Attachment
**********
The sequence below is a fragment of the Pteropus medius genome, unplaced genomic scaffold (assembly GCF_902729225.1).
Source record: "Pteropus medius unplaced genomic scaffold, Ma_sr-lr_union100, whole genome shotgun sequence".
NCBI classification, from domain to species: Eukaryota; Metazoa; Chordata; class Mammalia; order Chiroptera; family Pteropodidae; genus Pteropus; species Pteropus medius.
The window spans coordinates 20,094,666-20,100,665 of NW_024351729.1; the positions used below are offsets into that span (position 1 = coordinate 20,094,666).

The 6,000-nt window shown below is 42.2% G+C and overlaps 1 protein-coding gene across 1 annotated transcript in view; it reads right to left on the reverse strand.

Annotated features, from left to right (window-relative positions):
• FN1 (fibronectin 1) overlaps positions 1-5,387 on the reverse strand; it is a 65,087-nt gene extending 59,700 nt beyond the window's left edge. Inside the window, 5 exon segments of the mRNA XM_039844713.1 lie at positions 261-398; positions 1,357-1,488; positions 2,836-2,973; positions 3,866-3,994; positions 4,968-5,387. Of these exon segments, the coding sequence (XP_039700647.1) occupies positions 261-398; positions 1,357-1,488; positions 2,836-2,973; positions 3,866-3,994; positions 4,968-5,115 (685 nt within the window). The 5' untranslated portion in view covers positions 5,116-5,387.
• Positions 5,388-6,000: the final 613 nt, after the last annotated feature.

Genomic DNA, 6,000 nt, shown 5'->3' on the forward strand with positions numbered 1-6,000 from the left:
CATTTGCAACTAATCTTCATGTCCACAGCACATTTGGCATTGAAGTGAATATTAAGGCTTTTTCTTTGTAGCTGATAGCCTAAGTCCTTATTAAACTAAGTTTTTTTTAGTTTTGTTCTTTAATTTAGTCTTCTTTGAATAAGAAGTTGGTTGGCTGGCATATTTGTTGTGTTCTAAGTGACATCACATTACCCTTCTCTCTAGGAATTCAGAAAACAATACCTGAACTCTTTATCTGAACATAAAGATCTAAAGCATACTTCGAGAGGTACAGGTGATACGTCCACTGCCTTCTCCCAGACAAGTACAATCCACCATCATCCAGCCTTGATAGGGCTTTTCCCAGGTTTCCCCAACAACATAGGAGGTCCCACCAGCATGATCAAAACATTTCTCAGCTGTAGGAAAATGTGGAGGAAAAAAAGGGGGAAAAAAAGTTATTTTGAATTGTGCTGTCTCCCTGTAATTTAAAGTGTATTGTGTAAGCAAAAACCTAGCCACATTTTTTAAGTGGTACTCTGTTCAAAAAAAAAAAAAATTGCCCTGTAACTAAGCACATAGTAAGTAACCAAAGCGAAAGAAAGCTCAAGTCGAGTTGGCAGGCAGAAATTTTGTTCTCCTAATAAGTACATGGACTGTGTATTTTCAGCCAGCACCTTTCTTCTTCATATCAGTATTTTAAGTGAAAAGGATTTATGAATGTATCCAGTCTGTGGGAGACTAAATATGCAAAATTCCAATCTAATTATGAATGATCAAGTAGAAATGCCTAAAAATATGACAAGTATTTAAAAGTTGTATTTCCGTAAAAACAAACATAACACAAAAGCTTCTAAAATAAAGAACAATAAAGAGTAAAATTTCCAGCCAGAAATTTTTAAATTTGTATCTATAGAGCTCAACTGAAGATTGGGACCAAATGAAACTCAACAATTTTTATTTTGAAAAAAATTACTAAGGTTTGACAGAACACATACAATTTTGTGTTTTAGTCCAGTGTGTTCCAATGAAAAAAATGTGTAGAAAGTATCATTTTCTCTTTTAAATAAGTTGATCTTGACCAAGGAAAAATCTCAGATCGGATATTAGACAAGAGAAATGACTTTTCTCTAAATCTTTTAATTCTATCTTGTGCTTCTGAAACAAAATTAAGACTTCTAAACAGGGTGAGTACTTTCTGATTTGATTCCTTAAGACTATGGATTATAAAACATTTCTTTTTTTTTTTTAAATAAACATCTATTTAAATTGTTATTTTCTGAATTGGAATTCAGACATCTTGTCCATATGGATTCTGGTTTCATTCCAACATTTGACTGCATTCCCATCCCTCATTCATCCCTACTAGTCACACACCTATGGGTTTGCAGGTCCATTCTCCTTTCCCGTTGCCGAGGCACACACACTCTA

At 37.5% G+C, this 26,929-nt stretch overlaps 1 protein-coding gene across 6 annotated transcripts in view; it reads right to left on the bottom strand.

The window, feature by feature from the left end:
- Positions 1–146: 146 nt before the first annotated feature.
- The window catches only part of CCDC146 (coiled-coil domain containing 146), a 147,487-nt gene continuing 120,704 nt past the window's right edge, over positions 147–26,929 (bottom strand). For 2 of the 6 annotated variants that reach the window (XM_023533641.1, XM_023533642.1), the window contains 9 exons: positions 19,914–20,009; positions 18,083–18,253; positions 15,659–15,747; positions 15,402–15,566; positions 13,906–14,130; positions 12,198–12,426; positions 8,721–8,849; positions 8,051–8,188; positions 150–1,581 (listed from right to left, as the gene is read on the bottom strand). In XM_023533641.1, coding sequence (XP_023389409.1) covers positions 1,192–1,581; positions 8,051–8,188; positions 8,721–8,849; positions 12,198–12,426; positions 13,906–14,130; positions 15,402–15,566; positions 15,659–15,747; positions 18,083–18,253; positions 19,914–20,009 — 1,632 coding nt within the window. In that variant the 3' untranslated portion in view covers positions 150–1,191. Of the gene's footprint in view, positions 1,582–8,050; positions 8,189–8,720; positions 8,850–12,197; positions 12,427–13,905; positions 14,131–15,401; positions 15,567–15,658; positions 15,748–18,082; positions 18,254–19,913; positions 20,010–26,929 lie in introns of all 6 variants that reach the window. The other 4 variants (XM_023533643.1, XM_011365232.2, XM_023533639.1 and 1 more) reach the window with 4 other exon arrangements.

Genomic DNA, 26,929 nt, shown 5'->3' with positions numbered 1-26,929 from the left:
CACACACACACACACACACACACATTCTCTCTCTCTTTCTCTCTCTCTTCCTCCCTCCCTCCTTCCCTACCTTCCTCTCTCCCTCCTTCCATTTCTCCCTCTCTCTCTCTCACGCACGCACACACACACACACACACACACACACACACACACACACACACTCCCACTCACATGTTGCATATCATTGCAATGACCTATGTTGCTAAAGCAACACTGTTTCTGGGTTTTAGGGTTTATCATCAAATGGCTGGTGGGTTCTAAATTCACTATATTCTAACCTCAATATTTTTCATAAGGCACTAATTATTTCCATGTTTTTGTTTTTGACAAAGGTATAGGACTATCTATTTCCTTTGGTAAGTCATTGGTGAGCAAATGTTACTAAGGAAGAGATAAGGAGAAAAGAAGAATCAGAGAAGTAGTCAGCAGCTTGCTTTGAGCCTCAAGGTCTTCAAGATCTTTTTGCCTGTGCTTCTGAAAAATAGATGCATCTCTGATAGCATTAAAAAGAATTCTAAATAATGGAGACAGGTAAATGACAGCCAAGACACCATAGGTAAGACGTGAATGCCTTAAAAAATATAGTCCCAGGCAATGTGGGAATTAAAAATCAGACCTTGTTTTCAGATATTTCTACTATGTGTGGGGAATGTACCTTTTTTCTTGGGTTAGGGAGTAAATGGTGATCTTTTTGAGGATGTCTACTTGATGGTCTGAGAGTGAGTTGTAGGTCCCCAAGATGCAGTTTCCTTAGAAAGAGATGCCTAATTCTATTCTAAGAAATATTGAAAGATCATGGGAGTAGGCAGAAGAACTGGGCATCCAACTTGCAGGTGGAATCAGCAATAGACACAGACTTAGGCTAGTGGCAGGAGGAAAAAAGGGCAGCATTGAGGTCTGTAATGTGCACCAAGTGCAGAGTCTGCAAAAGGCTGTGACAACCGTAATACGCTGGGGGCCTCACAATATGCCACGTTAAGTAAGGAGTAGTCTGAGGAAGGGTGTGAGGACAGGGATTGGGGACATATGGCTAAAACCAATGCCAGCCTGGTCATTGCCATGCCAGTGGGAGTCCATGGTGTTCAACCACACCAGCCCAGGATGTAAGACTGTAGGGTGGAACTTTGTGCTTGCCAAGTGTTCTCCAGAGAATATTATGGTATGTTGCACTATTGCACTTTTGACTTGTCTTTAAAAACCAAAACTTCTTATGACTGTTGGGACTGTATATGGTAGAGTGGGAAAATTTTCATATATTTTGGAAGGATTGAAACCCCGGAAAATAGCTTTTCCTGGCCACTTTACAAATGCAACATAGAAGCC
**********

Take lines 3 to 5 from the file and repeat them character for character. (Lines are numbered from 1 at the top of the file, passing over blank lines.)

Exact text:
NCBI classification, from domain to species: Eukaryota; Metazoa; Chordata; class Mammalia; order Chiroptera; family Pteropodidae; genus Pteropus; species Pteropus medius.
The window spans coordinates 20,094,666-20,100,665 of NW_024351729.1; the positions used below are offsets into that span (position 1 = coordinate 20,094,666).

The 6,000-nt window shown below is 42.2% G+C and overlaps 1 protein-coding gene across 1 annotated transcript in view; it reads right to left on the reverse strand.